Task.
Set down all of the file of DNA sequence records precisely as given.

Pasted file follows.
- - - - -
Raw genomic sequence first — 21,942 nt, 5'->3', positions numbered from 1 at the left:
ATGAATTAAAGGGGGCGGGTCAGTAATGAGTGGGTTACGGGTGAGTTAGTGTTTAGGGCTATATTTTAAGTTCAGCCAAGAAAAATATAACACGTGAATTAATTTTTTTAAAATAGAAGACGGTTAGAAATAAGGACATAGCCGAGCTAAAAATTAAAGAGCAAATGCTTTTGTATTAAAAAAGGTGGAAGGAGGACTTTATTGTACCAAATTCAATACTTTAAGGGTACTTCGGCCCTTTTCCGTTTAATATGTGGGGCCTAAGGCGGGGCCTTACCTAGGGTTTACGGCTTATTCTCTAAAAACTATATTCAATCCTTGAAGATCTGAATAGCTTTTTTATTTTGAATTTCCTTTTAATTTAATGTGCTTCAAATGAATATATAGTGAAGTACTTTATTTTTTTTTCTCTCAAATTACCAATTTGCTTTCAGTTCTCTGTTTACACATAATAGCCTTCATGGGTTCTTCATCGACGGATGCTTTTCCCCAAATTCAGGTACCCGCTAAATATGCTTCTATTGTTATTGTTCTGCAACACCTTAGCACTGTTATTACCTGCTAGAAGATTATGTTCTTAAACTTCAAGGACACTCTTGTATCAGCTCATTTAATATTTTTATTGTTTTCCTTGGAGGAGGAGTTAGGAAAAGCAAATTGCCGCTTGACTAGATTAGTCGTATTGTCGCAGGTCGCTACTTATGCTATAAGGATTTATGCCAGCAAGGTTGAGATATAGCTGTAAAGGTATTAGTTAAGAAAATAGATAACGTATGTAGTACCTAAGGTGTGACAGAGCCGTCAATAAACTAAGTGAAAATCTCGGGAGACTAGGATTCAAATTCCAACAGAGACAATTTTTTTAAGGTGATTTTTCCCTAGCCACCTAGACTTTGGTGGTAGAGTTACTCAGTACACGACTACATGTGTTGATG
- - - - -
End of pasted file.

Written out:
Raw genomic sequence first — 21,942 nt, 5'->3', positions numbered from 1 at the left:
ATGAATTAAAGGGGGCGGGTCAGTAATGAGTGGGTTACGGGTGAGTTAGTGTTTAGGGCTATATTTTAAGTTCAGCCAAGAAAAATATAACACGTGAATTAATTTTTTTAAAATAGAAGACGGTTAGAAATAAGGACATAGCCGAGCTAAAAATTAAAGAGCAAATGCTTTTGTATTAAAAAAGGTGGAAGGAGGACTTTATTGTACCAAATTCAATACTTTAAGGGTACTTCGGCCCTTTTCCGTTTAATATGTGGGGCCTAAGGCGGGGCCTTACCTAGGGTTTACGGCTTATTCTCTAAAAACTATATTCAATCCTTGAAGATCTGAATAGCTTTTTTATTTTGAATTTCCTTTTAATTTAATGTGCTTCAAATGAATATATAGTGAAGTACTTTATTTTTTTTTCTCTCAAATTACCAATTTGCTTTCAGTTCTCTGTTTACACATAATAGCCTTCATGGGTTCTTCATCGACGGATGCTTTTCCCCAAATTCAGGTACCCGCTAAATATGCTTCTATTGTTATTGTTCTGCAACACCTTAGCACTGTTATTACCTGCTAGAAGATTATGTTCTTAAACTTCAAGGACACTCTTGTATCAGCTCATTTAATATTTTTATTGTTTTCCTTGGAGGAGGAGTTAGGAAAAGCAAATTGCCGCTTGACTAGATTAGTCGTATTGTCGCAGGTCGCTACTTATGCTATAAGGATTTATGCCAGCAAGGTTGAGATATAGCTGTAAAGGTATTAGTTAAGAAAATAGATAACGTATGTAGTACCTAAGGTGTGACAGAGCCGTCAATAAACTAAGTGAAAATCTCGGGAGACTAGGATTCAAATTCCAACAGAGACAATTTTTTTAAGGTGATTTTTCCCTAGCCACCTAGACTTTGGTGGTAGAGTTACTCAGTACACGACTACATGTGTTGATG